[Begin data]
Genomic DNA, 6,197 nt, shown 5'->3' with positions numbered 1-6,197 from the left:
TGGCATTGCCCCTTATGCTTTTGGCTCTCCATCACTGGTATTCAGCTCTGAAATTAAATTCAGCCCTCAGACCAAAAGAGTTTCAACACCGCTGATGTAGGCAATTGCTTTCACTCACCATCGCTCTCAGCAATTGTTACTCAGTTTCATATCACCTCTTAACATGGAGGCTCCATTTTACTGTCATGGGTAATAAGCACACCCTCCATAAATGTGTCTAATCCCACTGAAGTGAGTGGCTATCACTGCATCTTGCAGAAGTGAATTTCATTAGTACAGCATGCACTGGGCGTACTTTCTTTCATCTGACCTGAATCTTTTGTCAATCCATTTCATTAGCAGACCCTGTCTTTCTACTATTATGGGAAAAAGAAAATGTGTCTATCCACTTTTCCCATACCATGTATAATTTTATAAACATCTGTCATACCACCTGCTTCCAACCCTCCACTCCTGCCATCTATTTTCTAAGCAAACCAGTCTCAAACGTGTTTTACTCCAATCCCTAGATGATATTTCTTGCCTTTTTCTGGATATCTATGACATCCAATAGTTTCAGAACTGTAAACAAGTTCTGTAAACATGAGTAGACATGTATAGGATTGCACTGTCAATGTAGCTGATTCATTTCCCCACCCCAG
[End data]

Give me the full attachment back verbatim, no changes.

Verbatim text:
Genomic DNA, 6,197 nt, shown 5'->3' with positions numbered 1-6,197 from the left:
TGGCATTGCCCCTTATGCTTTTGGCTCTCCATCACTGGTATTCAGCTCTGAAATTAAATTCAGCCCTCAGACCAAAAGAGTTTCAACACCGCTGATGTAGGCAATTGCTTTCACTCACCATCGCTCTCAGCAATTGTTACTCAGTTTCATATCACCTCTTAACATGGAGGCTCCATTTTACTGTCATGGGTAATAAGCACACCCTCCATAAATGTGTCTAATCCCACTGAAGTGAGTGGCTATCACTGCATCTTGCAGAAGTGAATTTCATTAGTACAGCATGCACTGGGCGTACTTTCTTTCATCTGACCTGAATCTTTTGTCAATCCATTTCATTAGCAGACCCTGTCTTTCTACTATTATGGGAAAAAGAAAATGTGTCTATCCACTTTTCCCATACCATGTATAATTTTATAAACATCTGTCATACCACCTGCTTCCAACCCTCCACTCCTGCCATCTATTTTCTAAGCAAACCAGTCTCAAACGTGTTTTACTCCAATCCCTAGATGATATTTCTTGCCTTTTTCTGGATATCTATGACATCCAATAGTTTCAGAACTGTAAACAAGTTCTGTAAACATGAGTAGACATGTATAGGATTGCACTGTCAATGTAGCTGATTCATTTCCCCACCCCAG